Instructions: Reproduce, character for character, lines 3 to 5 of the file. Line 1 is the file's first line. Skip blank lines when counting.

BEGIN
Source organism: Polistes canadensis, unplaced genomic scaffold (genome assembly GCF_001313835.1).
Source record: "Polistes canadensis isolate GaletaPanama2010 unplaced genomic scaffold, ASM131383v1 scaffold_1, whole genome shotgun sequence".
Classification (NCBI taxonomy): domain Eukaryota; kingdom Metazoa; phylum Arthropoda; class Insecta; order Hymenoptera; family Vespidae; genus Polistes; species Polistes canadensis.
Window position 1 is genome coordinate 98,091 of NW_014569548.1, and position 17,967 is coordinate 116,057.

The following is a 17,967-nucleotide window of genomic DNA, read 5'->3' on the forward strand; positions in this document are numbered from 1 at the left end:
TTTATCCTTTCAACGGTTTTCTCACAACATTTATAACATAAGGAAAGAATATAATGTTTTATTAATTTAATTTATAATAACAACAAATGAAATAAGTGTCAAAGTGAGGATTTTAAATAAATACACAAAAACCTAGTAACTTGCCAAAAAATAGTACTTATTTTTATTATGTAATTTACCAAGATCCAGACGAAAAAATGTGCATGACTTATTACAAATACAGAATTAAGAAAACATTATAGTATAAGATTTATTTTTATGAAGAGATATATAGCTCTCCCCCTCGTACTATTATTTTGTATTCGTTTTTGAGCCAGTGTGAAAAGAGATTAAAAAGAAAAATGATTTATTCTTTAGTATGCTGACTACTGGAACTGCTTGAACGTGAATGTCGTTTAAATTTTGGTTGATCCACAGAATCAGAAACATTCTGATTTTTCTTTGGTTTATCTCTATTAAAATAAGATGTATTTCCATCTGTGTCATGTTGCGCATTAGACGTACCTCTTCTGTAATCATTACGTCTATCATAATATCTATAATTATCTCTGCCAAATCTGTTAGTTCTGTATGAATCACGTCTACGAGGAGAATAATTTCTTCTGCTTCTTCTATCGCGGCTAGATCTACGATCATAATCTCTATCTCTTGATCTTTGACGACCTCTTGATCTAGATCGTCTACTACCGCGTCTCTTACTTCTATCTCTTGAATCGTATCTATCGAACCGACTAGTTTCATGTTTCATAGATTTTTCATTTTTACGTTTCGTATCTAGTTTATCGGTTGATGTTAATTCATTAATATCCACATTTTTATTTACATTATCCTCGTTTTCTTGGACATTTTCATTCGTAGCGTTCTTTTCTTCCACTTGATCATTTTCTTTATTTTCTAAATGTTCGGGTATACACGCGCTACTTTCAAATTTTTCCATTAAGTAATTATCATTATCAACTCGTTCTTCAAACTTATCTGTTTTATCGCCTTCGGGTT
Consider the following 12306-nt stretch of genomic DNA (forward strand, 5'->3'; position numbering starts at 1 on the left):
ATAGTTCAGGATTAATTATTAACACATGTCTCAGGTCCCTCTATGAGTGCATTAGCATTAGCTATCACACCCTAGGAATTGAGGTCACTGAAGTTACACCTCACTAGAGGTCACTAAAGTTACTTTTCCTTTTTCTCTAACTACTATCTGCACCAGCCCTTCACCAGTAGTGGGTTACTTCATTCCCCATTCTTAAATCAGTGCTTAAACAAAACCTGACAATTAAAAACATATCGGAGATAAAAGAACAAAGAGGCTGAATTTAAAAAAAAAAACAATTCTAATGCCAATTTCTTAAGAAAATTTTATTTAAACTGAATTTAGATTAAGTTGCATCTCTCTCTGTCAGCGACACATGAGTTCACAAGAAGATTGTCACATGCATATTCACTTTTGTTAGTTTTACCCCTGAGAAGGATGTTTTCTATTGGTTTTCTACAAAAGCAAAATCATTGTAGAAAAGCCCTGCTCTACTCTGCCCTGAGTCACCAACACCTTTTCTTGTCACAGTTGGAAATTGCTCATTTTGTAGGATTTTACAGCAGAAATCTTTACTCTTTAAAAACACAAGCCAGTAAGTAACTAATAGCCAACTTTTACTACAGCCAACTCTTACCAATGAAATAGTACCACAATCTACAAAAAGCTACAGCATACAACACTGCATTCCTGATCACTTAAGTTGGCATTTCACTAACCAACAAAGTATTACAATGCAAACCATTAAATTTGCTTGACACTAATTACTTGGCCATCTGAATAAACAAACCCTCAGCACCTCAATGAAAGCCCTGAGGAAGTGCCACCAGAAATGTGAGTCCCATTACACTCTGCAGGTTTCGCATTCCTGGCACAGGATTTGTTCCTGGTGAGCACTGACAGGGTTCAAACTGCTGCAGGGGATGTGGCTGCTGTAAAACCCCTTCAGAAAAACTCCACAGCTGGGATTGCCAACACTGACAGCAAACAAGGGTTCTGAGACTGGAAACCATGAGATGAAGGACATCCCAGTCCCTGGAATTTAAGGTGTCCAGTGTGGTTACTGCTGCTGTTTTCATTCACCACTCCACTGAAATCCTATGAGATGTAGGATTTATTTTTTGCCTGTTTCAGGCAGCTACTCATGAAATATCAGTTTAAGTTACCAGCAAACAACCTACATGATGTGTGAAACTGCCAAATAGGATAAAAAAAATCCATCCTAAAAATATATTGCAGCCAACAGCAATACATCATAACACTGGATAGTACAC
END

Classification (NCBI taxonomy): domain Eukaryota; kingdom Metazoa; phylum Arthropoda; class Insecta; order Hymenoptera; family Vespidae; genus Polistes; species Polistes canadensis.
Window position 1 is genome coordinate 98,091 of NW_014569548.1, and position 17,967 is coordinate 116,057.

The following is a 17,967-nucleotide window of genomic DNA, read 5'->3' on the forward strand; positions in this document are numbered from 1 at the left end: